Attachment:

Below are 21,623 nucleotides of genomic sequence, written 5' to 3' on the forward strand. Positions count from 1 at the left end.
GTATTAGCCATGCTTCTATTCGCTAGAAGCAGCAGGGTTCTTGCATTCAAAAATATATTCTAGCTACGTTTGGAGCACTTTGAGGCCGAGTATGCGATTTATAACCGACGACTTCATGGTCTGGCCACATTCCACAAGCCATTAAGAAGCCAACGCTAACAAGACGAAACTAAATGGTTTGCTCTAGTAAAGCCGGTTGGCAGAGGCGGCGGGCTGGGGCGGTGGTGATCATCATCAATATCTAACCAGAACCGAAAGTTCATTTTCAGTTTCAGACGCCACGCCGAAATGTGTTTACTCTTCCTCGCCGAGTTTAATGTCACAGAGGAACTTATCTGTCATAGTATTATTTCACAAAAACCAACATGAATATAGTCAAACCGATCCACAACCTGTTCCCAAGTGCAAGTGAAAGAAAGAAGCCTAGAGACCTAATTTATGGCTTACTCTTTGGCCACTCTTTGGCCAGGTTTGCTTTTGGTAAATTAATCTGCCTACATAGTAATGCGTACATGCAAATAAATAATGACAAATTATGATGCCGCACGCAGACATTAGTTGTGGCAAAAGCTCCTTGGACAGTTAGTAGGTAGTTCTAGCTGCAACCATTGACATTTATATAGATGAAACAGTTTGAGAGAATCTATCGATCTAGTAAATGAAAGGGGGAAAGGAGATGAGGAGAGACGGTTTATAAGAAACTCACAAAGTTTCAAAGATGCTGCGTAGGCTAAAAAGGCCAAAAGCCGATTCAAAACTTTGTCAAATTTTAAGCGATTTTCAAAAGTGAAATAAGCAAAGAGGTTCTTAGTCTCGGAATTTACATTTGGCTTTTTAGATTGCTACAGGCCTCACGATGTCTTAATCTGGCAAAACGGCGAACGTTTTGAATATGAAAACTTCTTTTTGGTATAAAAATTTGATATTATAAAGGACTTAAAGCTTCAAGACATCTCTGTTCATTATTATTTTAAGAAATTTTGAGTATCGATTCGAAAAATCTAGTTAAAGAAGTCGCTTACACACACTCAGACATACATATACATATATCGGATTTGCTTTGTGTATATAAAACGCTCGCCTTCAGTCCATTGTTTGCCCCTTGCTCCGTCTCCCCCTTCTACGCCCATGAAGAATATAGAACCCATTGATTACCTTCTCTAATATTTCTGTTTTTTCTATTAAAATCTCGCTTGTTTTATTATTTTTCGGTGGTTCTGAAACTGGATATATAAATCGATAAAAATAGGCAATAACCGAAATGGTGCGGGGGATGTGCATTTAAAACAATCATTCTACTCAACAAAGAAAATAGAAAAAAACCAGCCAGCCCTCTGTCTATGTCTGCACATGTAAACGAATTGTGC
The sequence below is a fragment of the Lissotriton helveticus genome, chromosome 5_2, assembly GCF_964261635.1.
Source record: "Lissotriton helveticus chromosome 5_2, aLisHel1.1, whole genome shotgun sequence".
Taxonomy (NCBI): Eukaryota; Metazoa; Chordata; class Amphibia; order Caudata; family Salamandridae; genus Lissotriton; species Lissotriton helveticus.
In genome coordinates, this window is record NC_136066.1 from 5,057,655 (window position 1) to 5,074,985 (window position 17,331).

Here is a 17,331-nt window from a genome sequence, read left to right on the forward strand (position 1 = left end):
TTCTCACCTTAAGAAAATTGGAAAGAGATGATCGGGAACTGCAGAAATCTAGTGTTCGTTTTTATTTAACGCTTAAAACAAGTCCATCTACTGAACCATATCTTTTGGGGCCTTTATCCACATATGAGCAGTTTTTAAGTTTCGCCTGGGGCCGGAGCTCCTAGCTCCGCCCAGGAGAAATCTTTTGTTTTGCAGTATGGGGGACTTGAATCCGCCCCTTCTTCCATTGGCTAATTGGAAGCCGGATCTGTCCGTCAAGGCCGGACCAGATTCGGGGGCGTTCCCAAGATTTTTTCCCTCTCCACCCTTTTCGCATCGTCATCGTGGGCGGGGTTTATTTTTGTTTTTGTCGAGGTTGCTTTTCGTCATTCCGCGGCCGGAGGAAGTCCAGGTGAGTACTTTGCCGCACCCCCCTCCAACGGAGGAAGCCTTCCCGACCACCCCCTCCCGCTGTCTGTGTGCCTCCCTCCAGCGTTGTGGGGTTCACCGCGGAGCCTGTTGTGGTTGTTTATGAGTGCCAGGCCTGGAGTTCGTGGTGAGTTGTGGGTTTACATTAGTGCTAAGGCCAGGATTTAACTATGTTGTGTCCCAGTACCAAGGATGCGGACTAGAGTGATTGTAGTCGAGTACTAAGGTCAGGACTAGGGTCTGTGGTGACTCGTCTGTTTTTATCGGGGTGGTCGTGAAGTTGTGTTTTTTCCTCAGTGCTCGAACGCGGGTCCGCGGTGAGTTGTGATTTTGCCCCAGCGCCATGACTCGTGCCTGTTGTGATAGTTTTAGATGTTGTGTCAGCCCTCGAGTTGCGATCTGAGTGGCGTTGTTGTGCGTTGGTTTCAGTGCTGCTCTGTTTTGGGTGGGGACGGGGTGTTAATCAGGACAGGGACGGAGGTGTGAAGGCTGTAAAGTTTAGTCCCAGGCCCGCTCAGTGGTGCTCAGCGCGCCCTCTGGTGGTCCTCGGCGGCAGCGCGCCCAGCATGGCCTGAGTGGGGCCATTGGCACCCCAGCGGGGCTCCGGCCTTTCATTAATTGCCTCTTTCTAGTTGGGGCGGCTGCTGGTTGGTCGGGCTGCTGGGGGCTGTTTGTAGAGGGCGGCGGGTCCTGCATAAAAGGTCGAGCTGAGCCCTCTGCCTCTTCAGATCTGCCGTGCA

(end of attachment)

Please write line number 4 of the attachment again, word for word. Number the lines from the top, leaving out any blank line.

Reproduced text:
Source record: "Lissotriton helveticus chromosome 5_2, aLisHel1.1, whole genome shotgun sequence".